Another study, conducted by Vanderbilt University political science professor Jonathan Hiskey and co-authors, similarly found that knowledge of heightened US deterrence efforts didn’t influence people’s decision to migrate.

They analyzed 2014 survey data from more than 3,000 people in 12 Honduran municipalities with varying rates of homicide and crime victimization. The survey was conducted just as the Obama administration was pushing its “Dangers Awareness” campaign featuring more than 6,000 public service announcements and more than 600 billboards. The overriding message was that the US would send people back to their home country if they tried to cross the border.

Most survey takers thought that crossing the border was more difficult and less safe than it was the previous year, and that it involved an increased risk of deportation and worse treatment of migrants. In that respect, the campaign had appeared to succeed in persuading Hondurans that migrating to the US was a “highly dangerous proposition with little chance of success,” according to the researchers.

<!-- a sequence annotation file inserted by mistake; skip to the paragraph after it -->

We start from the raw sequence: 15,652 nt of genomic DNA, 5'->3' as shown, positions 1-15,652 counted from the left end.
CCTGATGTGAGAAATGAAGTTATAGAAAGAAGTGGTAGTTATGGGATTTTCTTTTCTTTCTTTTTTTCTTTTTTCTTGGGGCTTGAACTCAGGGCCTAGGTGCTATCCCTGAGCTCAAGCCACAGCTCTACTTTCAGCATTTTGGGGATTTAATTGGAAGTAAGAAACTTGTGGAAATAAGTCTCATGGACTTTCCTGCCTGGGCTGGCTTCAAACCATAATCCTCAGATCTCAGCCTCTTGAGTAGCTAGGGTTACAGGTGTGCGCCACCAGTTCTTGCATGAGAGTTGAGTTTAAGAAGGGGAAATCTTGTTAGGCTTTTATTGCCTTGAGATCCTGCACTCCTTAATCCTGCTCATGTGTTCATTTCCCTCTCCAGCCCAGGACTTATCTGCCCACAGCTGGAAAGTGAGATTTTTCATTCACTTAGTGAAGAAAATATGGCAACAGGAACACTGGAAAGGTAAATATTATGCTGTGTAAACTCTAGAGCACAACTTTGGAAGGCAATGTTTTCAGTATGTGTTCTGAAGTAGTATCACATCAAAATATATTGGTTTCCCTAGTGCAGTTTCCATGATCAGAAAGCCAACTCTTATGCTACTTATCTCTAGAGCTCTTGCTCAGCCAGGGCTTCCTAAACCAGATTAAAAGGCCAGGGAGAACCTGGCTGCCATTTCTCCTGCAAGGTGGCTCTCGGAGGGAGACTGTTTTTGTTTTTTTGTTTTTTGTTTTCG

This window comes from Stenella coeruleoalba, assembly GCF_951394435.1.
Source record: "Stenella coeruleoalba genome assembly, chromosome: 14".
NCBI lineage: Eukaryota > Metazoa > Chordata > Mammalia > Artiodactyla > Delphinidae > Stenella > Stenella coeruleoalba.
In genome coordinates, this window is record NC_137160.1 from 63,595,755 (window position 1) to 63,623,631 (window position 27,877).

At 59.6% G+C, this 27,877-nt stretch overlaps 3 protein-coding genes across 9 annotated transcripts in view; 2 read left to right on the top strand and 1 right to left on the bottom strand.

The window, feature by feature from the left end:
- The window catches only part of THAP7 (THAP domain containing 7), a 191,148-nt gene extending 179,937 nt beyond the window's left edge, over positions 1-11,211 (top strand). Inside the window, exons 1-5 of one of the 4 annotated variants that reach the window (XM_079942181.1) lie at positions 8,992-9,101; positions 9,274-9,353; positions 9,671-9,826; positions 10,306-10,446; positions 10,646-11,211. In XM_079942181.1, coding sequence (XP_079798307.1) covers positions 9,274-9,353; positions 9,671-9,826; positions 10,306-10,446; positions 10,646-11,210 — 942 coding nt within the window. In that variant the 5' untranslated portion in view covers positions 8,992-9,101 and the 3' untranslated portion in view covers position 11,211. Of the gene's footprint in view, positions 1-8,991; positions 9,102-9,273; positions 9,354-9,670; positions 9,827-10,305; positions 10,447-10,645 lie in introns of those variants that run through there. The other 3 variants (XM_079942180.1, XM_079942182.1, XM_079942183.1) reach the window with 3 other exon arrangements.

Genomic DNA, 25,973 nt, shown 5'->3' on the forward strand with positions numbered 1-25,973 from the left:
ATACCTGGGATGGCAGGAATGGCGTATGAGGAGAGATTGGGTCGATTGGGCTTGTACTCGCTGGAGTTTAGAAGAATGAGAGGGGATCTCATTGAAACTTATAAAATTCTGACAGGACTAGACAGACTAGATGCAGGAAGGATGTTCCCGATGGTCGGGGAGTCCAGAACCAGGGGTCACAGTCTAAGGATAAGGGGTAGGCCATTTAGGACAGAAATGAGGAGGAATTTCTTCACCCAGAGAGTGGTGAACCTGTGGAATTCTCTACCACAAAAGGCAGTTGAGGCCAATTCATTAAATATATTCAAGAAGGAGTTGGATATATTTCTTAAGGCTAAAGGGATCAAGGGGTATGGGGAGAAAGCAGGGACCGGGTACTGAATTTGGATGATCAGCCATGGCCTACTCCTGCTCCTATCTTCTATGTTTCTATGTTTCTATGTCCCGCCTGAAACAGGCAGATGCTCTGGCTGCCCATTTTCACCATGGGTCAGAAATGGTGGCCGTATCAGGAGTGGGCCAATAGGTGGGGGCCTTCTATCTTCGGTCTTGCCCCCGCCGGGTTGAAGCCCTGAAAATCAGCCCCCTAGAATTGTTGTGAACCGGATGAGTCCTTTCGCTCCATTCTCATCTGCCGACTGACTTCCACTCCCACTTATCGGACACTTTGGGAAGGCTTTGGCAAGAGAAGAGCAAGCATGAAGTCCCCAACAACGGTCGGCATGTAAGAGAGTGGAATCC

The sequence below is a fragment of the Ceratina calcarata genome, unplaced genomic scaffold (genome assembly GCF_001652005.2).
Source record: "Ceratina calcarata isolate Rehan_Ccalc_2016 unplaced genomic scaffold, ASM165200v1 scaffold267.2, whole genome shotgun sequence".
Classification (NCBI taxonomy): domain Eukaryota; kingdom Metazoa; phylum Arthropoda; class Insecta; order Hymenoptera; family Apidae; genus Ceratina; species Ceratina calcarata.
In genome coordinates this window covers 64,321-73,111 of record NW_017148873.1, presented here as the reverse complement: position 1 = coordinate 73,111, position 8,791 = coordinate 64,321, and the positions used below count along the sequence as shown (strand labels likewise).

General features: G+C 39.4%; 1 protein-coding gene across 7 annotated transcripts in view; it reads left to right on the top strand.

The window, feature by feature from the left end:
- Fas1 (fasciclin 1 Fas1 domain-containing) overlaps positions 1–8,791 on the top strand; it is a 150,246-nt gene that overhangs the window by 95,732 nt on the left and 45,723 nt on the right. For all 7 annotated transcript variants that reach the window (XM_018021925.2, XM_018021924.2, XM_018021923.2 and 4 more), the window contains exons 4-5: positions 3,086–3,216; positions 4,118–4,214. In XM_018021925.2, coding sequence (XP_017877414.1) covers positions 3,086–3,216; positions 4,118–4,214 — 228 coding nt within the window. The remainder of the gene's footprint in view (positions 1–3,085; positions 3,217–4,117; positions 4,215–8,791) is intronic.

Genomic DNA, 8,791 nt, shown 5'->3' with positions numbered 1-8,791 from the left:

You might expect that would have made them less likely to eventually migrate. But that’s not what the researchers found; the survey takers’ views of the dangers of migration to the US and the likelihood of deportation did not seem to influence their plans to migrate in any meaningful way.

Rather, the factor that was most associated with people’s desire to migrate was whether they were victims of crimes, as is the case for many asylum seekers fleeing gang violence in Honduras.